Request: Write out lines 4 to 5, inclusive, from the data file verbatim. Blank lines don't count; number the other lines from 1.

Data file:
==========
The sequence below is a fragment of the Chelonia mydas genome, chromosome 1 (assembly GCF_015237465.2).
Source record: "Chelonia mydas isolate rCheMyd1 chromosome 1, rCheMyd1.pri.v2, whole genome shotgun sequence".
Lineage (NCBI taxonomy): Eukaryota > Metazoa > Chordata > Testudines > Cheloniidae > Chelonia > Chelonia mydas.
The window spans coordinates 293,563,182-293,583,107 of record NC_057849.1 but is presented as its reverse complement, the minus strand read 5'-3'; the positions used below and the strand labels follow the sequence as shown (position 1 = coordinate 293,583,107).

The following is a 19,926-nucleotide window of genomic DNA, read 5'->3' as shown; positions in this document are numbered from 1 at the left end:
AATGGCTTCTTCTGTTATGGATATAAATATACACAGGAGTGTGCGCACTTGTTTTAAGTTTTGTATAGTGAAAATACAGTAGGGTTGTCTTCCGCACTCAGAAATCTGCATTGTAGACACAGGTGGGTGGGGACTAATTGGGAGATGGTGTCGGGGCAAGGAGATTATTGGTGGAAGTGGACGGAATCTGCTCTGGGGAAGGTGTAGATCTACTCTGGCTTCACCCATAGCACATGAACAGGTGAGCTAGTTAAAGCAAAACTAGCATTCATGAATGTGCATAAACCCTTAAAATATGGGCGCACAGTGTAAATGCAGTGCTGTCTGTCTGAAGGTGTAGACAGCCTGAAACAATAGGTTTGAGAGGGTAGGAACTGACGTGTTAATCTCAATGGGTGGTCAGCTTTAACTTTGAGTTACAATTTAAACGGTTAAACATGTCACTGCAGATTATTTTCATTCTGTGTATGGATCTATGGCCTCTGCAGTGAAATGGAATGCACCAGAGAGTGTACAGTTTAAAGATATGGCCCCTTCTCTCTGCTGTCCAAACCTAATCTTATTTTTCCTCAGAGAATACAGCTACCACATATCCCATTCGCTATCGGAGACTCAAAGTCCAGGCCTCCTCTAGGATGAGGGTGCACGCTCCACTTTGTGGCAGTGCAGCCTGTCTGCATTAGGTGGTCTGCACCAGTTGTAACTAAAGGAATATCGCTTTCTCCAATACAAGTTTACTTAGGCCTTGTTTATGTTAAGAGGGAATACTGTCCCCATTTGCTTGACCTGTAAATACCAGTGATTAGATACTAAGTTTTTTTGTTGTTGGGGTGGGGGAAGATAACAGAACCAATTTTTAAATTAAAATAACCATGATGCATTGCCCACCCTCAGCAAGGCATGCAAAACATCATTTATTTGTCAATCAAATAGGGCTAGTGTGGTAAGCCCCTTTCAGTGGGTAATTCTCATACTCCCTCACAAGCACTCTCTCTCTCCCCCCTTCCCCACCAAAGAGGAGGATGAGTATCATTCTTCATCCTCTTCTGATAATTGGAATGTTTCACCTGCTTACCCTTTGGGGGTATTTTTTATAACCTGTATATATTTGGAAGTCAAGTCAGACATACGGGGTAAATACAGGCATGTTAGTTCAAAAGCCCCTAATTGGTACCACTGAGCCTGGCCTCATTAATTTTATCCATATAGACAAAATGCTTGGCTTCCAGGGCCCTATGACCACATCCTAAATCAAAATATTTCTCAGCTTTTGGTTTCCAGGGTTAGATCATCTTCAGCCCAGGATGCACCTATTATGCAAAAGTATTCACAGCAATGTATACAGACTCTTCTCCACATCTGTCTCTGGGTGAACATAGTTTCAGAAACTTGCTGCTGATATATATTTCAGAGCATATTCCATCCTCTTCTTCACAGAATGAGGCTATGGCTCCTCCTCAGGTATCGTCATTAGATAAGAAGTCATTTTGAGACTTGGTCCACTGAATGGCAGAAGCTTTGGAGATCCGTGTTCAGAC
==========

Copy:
The window spans coordinates 293,563,182-293,583,107 of record NC_057849.1 but is presented as its reverse complement, the minus strand read 5'-3'; the positions used below and the strand labels follow the sequence as shown (position 1 = coordinate 293,583,107).

The following is a 19,926-nucleotide window of genomic DNA, read 5'->3' as shown; positions in this document are numbered from 1 at the left end: